Belief and the reason to be

Religion
March 7, 1997

Raymond Firth is the last grand old man of British social anthropology. His classic monograph on an atoll people of Polynesia, We, the Tikopia, was published in 1936. This volume republishes six essays on themes of belief and ritual, sandwiched between an introduction and two concluding chapters, previously unpublished.

Firth addresses issues of belief, of relationships between religion and politics, of the human construction of gods and God, and of "paradox" (better read as "contradiction") in religious systems. He also contrasts offering and sacrifice; and takes up Malay spirit mediumship and village "magic''. Firth throws his net wide and is well-versed, at times erudite, in the particulars of religions.

He describes himself as a neo-empiricist (one who acknowledges that the unreality of sensory experience is a logical alternative) and a humanist (one who comprehends the realities of religion as human constructs that respond to basic human dilemmas). In keeping with this, he argues that, "A humanist approach to religion, within an anthropological frame of enquiry, means that rational study can go much further than religious people are often prepared to allow.'' Few anthropologists would take issue with this contention. Firth is a reasonable man, a pragmatic thinker, matter-of-fact and to the point. Thus, humans are rational beings who suffer because of the character of their life courses and circumstances. In response, they look for ways to alleviate their pain and sorrow by seeking coherence in meaning through belief. Thus they create and use religions. In his reasoning, Firth often seeks a close fit between problems in the workings of societies and their religions as responses to these dilemmas. Yet he also soars, for example, in arguing for religion as human creativity, as musical composition or art, whose truth values are not at issue. Instead, it is the beauty, power, and aesthetics of such cultural compositions that move humans. Still, because religions depend on nonempirical beliefs, their premises are absolute and unchallengeable. As such, religion "becomes the art of the implausible". At base, religion is enchantment.

For an anthropological volume on religion, there is a serious epistemological problem in Firth's conception of "religion". He writes that a definition of religion should include the following beliefs: the existence of a transcendent element that is endowed with sacredness; the existence of a spiritual aspect of the human being that endures after death; and communication between the human and the transcendent realms. In other words, Firth treats "religion" as a self-evident, universal social category that exists as one among others such as politics and economics. There is no mention of religion's potential to encompass and therefore subsume all other categories of being. If there were times and places when the ideation of "religion" holistically encompassed all other social and cultural categories of being, then religion itself did not exist as such a category. This is because for persons living within such social orders there was no external perspective from which to grasp "religion". Religion was a higher-order category than, say, economics and politics. And indeed, there were periods when the great religions of Hinduism, Buddhism, Christianity and Islam organised social and cultural order. Each became a religion only when its holistic encompassment was shattered. Then religion existed as one category among many, and other categories could be given primacy over that of religion. This argument, of the French anthropologist, Louis Dumont, has much greater explanatory power for the organising force and persuasiveness of religion than those of Firth.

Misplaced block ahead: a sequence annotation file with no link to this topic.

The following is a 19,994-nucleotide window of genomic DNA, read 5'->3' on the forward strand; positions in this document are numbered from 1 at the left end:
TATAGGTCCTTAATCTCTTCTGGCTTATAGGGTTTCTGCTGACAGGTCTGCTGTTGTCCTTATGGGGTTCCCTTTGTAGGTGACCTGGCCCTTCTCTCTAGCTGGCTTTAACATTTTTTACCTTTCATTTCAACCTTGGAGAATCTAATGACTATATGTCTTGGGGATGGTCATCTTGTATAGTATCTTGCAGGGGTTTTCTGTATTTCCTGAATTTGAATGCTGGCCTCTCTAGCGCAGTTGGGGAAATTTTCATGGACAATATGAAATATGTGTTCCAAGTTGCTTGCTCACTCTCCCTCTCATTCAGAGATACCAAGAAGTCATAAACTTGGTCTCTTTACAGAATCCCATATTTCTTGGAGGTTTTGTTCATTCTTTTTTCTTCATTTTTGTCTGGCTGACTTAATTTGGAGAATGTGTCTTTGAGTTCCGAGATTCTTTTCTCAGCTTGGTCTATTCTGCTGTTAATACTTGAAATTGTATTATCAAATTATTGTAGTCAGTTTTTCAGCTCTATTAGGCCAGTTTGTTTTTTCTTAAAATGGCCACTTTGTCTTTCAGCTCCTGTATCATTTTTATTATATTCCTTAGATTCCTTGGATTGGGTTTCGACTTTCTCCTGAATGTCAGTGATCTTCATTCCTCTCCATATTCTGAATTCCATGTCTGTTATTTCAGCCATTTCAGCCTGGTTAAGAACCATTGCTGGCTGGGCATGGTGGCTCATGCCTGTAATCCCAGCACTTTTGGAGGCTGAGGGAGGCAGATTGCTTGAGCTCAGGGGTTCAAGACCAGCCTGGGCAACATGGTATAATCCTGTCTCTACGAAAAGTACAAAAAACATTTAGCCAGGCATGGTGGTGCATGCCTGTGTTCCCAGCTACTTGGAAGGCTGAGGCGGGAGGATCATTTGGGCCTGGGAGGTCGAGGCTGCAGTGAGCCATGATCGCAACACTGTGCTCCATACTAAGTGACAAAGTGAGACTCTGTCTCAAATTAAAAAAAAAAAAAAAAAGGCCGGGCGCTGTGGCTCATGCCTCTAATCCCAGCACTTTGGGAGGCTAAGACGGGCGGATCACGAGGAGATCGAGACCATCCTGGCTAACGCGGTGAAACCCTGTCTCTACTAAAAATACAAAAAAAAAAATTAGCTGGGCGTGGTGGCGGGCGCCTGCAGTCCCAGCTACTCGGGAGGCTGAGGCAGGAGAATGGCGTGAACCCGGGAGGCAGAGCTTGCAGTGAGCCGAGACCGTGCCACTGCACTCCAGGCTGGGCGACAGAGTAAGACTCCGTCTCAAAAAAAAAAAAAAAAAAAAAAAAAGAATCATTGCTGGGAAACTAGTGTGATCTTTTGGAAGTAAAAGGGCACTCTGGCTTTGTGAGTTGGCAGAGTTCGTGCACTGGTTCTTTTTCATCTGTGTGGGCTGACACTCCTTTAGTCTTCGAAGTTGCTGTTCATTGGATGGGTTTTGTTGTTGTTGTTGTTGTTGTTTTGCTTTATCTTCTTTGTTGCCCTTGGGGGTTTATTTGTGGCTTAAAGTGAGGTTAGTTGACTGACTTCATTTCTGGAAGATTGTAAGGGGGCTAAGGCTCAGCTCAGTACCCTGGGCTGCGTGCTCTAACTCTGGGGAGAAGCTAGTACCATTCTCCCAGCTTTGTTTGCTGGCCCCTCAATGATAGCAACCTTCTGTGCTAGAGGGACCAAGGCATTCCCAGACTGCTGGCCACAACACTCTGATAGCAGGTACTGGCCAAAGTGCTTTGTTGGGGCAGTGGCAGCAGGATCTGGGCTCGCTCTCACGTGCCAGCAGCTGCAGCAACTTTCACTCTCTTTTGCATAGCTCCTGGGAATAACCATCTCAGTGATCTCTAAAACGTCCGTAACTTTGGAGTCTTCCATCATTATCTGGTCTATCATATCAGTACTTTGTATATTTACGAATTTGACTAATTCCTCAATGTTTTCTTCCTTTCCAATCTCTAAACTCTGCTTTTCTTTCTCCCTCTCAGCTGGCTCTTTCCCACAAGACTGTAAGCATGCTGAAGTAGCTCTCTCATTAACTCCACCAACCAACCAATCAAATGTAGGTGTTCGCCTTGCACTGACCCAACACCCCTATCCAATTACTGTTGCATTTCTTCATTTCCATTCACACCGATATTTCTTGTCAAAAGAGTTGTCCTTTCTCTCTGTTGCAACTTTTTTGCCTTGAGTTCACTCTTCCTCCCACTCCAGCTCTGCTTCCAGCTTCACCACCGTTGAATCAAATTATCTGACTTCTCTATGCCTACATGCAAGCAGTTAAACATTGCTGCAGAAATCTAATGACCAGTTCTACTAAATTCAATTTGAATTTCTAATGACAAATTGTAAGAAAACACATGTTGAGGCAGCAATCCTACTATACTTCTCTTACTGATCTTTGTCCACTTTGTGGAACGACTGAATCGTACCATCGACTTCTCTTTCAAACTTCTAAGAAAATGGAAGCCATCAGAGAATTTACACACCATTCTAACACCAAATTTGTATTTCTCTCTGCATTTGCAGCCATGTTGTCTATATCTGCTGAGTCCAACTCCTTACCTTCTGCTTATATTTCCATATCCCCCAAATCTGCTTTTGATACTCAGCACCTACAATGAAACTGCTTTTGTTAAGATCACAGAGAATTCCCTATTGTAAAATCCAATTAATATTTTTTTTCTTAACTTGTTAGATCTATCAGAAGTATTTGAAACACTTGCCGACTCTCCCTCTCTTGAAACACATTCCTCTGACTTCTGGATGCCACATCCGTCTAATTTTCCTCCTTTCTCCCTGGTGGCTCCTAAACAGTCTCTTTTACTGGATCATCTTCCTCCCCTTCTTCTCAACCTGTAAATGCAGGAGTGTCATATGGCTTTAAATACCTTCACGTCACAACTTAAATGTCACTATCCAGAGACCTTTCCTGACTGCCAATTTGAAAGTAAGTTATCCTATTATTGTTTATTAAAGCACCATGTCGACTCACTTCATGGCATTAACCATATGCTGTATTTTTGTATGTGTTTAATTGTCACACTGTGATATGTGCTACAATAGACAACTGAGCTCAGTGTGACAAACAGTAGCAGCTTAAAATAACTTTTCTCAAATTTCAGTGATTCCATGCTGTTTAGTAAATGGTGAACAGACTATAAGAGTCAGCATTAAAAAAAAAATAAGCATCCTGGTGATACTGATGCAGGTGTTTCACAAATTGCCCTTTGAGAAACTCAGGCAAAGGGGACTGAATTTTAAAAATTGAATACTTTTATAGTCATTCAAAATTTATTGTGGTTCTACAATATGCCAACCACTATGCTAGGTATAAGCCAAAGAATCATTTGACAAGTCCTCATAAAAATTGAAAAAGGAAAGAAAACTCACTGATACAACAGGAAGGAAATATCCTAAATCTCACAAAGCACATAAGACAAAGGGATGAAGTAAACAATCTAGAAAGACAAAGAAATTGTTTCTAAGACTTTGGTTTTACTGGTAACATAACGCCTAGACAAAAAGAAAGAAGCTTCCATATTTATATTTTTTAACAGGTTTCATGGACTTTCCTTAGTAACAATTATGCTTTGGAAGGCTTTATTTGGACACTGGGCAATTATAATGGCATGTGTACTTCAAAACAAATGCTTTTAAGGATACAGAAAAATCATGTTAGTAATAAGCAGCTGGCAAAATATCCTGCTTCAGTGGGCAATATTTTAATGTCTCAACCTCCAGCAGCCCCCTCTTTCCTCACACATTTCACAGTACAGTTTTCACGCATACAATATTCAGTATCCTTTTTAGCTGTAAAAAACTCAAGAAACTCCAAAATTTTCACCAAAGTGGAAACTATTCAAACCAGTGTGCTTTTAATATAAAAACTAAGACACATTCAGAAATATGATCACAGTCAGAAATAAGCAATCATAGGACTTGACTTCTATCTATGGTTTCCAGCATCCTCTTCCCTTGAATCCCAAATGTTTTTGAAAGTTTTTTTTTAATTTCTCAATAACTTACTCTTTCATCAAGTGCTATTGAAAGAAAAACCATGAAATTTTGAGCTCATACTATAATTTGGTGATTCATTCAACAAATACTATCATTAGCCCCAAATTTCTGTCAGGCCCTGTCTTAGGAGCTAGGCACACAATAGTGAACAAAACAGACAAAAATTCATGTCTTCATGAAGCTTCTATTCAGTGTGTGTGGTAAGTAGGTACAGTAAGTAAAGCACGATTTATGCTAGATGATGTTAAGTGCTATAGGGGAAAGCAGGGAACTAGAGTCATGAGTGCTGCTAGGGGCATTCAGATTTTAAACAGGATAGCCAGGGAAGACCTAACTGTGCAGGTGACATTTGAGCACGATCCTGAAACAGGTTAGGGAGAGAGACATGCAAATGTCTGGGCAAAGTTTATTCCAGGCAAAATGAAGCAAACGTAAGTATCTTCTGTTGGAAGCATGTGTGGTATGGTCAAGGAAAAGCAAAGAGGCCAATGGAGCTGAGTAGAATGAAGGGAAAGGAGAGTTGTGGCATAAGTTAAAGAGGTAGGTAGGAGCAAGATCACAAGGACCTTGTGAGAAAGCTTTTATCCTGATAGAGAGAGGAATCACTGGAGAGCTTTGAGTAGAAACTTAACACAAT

There are risks in republishing essays that were written over a span close to half a century; but this book does not suffer by such comparisons, since Firth has not changed his basic positions on the study of religion. He was and is a logical positivist who reasons that there is a close fit between human dilemmas and social explanations. As far as it goes, this approach has its interesting moments.

Don Handelman is professor of anthropology, Hebrew University, Jerusalem.

Religion: A Humanist Interpretation

Author - Raymond Firth
ISBN - 0 415 12896 X and 12897 8
Publisher - Routledge
Price - £40.00 and £14.99
Pages - 243

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